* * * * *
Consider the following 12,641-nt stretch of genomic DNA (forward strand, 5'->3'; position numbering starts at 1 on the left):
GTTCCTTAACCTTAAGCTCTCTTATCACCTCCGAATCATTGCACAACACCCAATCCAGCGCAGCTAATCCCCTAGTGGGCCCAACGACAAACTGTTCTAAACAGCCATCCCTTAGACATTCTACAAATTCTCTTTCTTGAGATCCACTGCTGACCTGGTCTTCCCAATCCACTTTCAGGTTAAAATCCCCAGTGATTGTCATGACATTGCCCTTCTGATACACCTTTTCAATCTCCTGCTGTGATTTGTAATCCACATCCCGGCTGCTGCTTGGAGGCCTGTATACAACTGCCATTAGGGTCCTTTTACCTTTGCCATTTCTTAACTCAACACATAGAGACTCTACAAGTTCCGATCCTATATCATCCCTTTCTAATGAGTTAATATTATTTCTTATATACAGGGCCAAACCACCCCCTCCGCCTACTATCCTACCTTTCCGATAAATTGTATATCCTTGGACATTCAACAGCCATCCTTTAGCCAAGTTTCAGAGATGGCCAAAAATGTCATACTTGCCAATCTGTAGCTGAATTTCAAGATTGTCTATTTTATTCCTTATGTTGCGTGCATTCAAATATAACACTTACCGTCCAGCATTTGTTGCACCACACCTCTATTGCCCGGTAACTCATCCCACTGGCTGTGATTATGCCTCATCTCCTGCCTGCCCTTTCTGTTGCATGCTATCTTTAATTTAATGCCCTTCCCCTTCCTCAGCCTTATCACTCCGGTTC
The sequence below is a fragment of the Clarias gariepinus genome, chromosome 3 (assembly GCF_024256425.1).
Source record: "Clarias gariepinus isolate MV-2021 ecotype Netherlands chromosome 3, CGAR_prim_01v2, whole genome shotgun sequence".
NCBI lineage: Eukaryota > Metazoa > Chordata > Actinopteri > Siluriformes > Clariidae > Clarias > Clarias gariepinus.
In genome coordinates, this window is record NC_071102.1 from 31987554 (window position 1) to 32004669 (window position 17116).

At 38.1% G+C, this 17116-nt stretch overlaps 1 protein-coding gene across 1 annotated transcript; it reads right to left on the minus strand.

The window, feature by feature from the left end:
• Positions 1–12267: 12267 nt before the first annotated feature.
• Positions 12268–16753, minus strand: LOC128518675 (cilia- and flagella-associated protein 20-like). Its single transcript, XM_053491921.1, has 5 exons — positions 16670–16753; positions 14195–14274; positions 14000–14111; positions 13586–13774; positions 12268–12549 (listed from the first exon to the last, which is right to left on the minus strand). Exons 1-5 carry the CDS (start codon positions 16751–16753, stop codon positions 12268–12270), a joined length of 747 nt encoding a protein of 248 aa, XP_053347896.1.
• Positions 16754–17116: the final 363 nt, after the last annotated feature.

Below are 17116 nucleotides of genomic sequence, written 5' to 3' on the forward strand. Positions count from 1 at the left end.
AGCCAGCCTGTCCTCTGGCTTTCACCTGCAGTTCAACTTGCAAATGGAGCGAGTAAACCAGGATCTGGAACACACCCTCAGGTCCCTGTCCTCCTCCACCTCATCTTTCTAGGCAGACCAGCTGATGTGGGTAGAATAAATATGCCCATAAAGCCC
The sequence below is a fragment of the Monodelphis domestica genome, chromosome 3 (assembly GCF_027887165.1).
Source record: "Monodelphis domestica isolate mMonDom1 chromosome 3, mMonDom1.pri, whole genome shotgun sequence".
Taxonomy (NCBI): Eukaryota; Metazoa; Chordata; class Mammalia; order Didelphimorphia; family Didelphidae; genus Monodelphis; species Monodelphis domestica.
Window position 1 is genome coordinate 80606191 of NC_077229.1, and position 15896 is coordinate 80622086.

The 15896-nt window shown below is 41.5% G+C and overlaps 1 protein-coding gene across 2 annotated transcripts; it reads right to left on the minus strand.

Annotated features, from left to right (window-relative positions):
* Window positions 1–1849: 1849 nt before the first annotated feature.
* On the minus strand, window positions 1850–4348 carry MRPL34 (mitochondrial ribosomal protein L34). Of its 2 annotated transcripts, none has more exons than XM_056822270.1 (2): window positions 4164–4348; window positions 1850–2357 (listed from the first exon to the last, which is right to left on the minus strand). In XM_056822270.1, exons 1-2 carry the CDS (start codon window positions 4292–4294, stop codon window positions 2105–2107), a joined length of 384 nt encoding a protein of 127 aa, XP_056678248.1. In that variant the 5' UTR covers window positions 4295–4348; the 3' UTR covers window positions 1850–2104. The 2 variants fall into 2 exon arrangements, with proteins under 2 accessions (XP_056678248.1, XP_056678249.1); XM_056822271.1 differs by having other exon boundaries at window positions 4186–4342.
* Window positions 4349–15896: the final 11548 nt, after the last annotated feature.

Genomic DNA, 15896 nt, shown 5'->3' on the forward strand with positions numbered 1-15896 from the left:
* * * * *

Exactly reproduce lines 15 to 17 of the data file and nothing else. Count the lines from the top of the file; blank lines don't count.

Source record: "Monodelphis domestica isolate mMonDom1 chromosome 3, mMonDom1.pri, whole genome shotgun sequence".
Taxonomy (NCBI): Eukaryota; Metazoa; Chordata; class Mammalia; order Didelphimorphia; family Didelphidae; genus Monodelphis; species Monodelphis domestica.
Window position 1 is genome coordinate 80606191 of NC_077229.1, and position 15896 is coordinate 80622086.